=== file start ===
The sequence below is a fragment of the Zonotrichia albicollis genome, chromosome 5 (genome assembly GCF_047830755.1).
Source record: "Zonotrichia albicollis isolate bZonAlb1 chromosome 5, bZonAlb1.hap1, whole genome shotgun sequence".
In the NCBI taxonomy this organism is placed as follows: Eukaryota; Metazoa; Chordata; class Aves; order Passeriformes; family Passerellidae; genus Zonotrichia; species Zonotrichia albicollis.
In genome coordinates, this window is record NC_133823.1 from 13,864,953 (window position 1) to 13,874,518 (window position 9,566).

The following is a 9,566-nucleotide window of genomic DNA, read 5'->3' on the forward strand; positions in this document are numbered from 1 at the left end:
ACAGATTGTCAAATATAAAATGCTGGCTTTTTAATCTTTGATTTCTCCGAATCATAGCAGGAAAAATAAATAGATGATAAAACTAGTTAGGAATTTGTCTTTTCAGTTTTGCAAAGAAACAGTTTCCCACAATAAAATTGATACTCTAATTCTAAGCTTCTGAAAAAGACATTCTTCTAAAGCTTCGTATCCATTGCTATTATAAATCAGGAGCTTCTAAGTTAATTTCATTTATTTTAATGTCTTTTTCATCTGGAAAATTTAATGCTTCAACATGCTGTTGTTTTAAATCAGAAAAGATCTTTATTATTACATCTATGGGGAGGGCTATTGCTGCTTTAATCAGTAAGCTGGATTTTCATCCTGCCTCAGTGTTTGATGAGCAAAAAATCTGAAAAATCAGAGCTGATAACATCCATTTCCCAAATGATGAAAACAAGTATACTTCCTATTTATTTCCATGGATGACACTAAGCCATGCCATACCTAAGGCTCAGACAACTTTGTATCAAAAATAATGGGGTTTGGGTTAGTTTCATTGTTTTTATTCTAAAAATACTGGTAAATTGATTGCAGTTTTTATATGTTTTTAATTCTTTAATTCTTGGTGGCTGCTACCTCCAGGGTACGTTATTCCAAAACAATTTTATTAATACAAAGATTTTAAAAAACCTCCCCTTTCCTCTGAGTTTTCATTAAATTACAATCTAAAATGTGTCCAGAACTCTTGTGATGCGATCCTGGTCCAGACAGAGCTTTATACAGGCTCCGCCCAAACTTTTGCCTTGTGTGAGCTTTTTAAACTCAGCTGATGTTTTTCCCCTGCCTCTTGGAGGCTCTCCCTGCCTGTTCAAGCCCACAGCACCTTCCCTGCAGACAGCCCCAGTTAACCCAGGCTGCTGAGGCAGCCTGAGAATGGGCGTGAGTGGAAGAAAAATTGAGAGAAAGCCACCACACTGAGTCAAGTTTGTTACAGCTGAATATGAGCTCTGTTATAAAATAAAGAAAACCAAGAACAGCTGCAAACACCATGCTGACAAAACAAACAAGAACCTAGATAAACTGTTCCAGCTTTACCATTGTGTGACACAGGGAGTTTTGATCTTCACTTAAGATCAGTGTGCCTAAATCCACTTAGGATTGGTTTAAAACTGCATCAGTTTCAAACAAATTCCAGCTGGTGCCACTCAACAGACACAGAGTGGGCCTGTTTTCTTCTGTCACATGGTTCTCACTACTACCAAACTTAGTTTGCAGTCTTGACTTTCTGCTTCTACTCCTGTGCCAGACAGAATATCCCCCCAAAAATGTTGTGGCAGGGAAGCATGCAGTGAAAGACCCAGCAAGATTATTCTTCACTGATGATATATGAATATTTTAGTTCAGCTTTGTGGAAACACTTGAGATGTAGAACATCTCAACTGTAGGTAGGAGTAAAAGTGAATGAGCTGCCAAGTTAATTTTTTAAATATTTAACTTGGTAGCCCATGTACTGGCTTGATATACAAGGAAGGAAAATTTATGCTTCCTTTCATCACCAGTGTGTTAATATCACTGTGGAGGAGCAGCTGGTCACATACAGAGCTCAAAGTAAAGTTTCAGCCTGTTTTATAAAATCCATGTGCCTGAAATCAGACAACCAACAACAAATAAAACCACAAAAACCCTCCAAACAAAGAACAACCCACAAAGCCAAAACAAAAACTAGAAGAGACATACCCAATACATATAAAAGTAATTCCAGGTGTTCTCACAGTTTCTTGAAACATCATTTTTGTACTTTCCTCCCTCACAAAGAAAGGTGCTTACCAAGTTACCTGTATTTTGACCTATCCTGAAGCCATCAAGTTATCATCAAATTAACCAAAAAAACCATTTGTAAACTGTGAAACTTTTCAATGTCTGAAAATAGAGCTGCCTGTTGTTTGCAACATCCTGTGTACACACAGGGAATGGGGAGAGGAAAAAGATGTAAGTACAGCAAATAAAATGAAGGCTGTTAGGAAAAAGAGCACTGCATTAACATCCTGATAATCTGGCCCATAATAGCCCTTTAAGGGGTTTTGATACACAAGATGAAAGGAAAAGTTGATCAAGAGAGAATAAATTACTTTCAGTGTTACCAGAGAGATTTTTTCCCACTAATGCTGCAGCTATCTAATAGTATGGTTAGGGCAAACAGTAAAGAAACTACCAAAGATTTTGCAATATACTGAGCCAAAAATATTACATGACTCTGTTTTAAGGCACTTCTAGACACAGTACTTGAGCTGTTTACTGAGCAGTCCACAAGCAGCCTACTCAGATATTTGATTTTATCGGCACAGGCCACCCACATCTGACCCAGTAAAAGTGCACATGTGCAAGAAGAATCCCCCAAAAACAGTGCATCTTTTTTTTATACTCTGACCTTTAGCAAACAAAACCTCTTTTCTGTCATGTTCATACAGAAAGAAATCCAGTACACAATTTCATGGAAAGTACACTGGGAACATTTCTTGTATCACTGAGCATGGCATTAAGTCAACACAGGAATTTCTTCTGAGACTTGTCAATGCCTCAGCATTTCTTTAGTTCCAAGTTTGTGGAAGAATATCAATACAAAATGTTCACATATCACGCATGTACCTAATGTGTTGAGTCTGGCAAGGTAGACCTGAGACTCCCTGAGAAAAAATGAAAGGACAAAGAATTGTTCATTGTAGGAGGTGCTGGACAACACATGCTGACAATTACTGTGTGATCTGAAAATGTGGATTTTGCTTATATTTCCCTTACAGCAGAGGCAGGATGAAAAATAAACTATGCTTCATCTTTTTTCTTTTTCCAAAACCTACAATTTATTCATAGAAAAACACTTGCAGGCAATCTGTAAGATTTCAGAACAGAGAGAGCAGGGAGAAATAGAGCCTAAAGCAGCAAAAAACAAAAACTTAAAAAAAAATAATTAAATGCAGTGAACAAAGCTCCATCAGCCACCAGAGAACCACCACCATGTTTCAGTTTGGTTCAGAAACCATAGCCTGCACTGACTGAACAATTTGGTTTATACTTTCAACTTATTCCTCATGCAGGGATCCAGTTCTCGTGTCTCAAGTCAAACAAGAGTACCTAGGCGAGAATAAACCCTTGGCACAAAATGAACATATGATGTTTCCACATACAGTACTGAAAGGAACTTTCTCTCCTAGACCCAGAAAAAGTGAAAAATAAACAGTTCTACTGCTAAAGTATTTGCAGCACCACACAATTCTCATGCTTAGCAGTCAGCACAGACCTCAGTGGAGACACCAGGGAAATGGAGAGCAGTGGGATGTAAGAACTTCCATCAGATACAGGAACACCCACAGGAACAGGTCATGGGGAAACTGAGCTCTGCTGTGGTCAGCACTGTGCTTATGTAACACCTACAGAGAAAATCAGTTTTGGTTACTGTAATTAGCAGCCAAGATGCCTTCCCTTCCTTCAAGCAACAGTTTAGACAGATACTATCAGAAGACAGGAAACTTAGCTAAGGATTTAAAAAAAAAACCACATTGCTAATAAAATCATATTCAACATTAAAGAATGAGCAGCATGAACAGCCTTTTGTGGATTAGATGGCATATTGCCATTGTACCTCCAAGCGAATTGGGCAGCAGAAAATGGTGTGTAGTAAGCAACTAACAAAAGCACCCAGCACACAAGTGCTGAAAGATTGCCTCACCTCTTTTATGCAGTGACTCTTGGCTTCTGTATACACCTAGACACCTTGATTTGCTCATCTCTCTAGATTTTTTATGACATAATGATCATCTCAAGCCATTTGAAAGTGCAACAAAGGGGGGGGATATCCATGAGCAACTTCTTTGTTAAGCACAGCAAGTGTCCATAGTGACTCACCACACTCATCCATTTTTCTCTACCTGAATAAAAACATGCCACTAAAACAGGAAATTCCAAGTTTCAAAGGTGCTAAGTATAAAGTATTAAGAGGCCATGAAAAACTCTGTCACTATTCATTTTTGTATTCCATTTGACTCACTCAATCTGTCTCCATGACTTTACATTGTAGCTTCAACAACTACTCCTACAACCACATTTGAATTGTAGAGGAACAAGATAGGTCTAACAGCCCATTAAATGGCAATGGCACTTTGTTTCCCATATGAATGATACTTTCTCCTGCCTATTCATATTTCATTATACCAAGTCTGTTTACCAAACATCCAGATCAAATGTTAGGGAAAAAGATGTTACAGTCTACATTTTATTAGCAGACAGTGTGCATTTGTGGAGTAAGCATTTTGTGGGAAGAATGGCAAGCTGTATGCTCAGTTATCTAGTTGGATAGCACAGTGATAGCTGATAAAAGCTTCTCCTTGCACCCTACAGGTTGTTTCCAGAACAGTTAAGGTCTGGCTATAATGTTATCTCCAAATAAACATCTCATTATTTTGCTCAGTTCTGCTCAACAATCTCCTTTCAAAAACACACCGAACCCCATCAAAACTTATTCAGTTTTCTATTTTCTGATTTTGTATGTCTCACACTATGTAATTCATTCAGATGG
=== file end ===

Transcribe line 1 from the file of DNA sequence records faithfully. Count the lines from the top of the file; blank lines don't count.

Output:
The sequence below is a fragment of the Zonotrichia albicollis genome, chromosome 5 (genome assembly GCF_047830755.1).